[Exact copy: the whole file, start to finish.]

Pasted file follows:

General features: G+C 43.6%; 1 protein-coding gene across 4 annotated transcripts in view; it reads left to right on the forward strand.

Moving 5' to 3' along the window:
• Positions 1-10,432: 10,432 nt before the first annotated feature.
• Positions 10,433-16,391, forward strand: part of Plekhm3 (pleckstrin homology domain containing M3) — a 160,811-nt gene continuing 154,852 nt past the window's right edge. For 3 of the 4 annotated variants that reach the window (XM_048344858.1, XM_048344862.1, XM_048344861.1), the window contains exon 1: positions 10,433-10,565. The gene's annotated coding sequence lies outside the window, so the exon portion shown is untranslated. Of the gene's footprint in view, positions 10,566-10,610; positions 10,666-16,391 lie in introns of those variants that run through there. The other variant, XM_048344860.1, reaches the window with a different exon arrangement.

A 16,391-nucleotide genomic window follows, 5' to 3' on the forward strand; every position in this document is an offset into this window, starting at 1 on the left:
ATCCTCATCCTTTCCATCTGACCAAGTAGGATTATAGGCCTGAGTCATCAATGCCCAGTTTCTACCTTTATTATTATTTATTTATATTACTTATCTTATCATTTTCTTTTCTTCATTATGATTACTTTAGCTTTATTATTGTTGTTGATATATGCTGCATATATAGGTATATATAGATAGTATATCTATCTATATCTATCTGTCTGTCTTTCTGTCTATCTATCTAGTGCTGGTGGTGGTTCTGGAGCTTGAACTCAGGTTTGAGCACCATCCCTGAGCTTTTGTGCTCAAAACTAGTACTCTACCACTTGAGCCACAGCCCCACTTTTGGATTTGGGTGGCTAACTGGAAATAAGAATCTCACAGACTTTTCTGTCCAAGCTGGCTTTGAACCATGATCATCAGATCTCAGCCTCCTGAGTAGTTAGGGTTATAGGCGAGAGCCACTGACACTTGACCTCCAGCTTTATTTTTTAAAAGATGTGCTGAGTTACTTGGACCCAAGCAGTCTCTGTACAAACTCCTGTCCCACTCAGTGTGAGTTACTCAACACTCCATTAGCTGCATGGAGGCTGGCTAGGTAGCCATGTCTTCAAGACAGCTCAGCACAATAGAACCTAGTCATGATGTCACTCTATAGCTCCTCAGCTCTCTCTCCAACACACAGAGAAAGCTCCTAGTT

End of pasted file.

General features: G+C 43.6%; 1 protein-coding gene across 4 annotated transcripts in view; it reads left to right on the forward strand.

Moving 5' to 3' along the window:
• Positions 1-10,432: 10,432 nt before the first annotated feature.
• Positions 10,433-16,391, forward strand: part of Plekhm3 (pleckstrin homology domain containing M3) — a 160,811-nt gene continuing 154,852 nt past the window's right edge. For 3 of the 4 annotated variants that reach the window (XM_048344858.1, XM_048344862.1, XM_048344861.1), the window contains exon 1: positions 10,433-10,565. The gene's annotated coding sequence lies outside the window, so the exon portion shown is untranslated. Of the gene's footprint in view, positions 10,566-10,610; positions 10,666-16,391 lie in introns of those variants that run through there. The other variant, XM_048344860.1, reaches the window with a different exon arrangement.

A 16,391-nucleotide genomic window follows, 5' to 3' on the forward strand; every position in this document is an offset into this window, starting at 1 on the left:
ATCCTCATCCTTTCCATCTGACCAAGTAGGATTATAGGCCTGAGTCATCAATGCCCAGTTTCTACCTTTATTATTATTTATTTATATTACTTATCTTATCATTTTCTTTTCTTCATTATGATTACTTTAGCTTTATTATTGTTGTTGATATATGCTGCATATATAGGTATATATAGATAGTATATCTATCTATATCTATCTGTCTGTCTTTCTGTCTATCTATCTAGTGCTGGTGGTGGTTCTGGAGCTTGAACTCAGGTTTGAGCACCATCCCTGAGCTTTTGTGCTCAAAACTAGTACTCTACCACTTGAGCCACAGCCCCACTTTTGGATTTGGGTGGCTAACTGGAAATAAGAATCTCACAGACTTTTCTGTCCAAGCTGGCTTTGAACCATGATCATCAGATCTCAGCCTCCTGAGTAGTTAGGGTTATAGGCGAGAGCCACTGACACTTGACCTCCAGCTTTATTTTTTAAAAGATGTGCTGAGTTACTTGGACCCAAGCAGTCTCTGTACAAACTCCTGTCCCACTCAGTGTGAGTTACTCAACACTCCATTAGCTGCATGGAGGCTGGCTAGGTAGCCATGTCTTCAAGACAGCTCAGCACAATAGAACCTAGTCATGATGTCACTCTATAGCTCCTCAGCTCTCTCTCCAACACACAGAGAAAGCTCCTAGTT